So I am pretty new to Ubuntu and Python, so apologies if this is a stupid question. I have been consulting this question on what package manager to use for Python apt-get install vs pip install



seem to suggest that I not use pip to manage the packages on a global level. I should do any updates/installation to packages through apt unless a package is not there in Canonical's distribution. From what I understand, if I want to use a updated package for one project than the one in Ubuntu/Canonical's repository, I should use pip inside of a Virtual Environment. But how should I install virtualenv itself?

Now I have a few questions:

1) Should I use apt to get virtualenv or use pip considering that virtualenv seems to have gone significant upgrades from version 15 to 16 based on a glance at the release notes

2) Considering that Canonical often doesn't have the updated versions of Python packages or software, for a person who is a beginner at programming/development, how important is it to use the latest and newest releases of packages?

3) Is it application specific?

4) Specifically, in the case of numpy and virtualenv, is it useful for a beginner to have the latest version or can a slightly older version (e.g. numpy version 1.13 vs 1.16) work because Canonical seems to install version 1.13?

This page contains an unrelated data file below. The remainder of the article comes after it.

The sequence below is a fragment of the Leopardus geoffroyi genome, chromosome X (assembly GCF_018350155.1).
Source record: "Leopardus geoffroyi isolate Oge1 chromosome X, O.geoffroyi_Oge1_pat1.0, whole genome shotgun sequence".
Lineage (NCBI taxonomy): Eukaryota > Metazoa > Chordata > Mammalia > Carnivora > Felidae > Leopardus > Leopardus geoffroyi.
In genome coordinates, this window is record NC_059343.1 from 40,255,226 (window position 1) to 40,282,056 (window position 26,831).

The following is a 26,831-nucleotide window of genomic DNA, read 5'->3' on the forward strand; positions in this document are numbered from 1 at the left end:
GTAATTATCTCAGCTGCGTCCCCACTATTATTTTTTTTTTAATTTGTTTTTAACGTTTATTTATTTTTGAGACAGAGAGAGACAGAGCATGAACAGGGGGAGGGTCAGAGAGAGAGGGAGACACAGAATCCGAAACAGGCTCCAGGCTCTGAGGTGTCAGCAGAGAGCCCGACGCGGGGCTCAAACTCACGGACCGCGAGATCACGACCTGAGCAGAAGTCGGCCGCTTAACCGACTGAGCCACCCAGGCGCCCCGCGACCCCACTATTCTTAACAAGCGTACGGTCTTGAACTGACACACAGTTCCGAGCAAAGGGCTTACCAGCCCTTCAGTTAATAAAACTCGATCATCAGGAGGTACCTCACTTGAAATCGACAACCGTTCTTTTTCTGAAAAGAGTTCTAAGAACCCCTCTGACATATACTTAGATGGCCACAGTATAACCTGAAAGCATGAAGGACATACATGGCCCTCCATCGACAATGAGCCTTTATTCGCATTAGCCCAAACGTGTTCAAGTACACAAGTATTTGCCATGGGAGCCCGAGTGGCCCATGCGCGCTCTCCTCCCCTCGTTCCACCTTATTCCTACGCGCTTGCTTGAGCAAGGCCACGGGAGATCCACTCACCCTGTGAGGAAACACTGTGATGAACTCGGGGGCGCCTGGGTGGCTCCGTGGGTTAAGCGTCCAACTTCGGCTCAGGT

1 Answer 1


Please try to stick to one question in posts, you will get better answers that way.

There is no rule saying you can't use both apt and pip in conjunction you just run a much higher risk of running into Dependency Hell

1.) I would suggest using apt for as much package management as you can, and if you find you need some obscure python lib apt doesn't supply, either use pip or install from source (I would install from source, but to each his own).

If you do decide to use pip as it will likely be easier, I would just keep a list of what is installed with pip.

2.) It depends on your end goal. I intro programming (amongst other more interesting classes) at a major university for 2 years and I really didn't care how "up to date" all their libraries were as I was teaching vanilla python (python 3.6). In any event though, I would say that up to date libraries aren't essential for new programmers (barring you're not using some library as old as your grandfather) as the fundamentals of programming seem to be agnostic of versions.

3.) Is what application specific?

4.) See 2

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